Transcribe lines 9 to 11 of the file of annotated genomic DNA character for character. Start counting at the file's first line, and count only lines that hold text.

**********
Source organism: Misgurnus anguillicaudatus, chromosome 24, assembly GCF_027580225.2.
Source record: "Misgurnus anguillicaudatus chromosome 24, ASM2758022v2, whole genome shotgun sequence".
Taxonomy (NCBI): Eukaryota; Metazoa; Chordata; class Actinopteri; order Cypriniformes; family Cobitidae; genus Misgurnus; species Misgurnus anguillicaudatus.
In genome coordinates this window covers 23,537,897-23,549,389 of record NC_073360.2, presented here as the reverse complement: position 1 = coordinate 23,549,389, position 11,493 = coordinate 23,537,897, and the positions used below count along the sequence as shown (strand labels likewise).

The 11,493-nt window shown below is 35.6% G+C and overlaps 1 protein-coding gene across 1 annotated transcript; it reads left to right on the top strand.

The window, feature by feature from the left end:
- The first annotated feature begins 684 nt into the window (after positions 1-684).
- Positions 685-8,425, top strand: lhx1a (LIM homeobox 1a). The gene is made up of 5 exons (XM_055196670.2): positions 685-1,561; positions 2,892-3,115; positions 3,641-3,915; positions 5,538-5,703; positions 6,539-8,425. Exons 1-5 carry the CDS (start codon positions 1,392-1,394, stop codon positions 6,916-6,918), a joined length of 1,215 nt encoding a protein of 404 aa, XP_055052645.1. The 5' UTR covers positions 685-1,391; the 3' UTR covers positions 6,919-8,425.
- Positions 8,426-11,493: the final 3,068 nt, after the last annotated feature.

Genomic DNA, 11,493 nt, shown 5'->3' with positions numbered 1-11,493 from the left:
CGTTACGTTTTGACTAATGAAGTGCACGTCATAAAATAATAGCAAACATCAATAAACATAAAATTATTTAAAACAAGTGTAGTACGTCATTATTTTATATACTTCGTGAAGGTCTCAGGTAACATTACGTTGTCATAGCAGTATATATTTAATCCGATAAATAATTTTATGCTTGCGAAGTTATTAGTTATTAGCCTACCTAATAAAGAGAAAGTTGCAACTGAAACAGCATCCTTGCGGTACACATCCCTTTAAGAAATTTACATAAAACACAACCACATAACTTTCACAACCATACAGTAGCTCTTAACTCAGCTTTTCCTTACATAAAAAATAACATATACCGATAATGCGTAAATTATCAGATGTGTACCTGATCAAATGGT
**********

- Positions 8,426-11,493: the final 3,068 nt, after the last annotated feature.

Genomic DNA, 11,493 nt, shown 5'->3' with positions numbered 1-11,493 from the left:
CGTTACGTTTTGACTAATGAAGTGCACGTCATAAAATAATAGCAAACATCAATAAACATAAAATTATTTAAAACAAGTGTAGTACGTCATTATTTTATATACTTCGTGAAGGTCTCAGGTAACATTACGTTGTCATAGCAGTATATATTTAATCCGATAAATAATTTTATGCTTGCGAAGTTATTAGTTATTAGCCTACCTAATAAAGAGAAAGTTGCAACTGAAACAGCATCCTTGCGGTACACATCCCTTTAAGAAATTTACATAAAACACAACCACATAACTTTCACAACCATACAGTAGCTCTTAACTCAGCTTTTCCTTACATAAAAAATAACATATACCGATAATGCGTAAATTATCAGATGTGTACCTGATCAAATGGT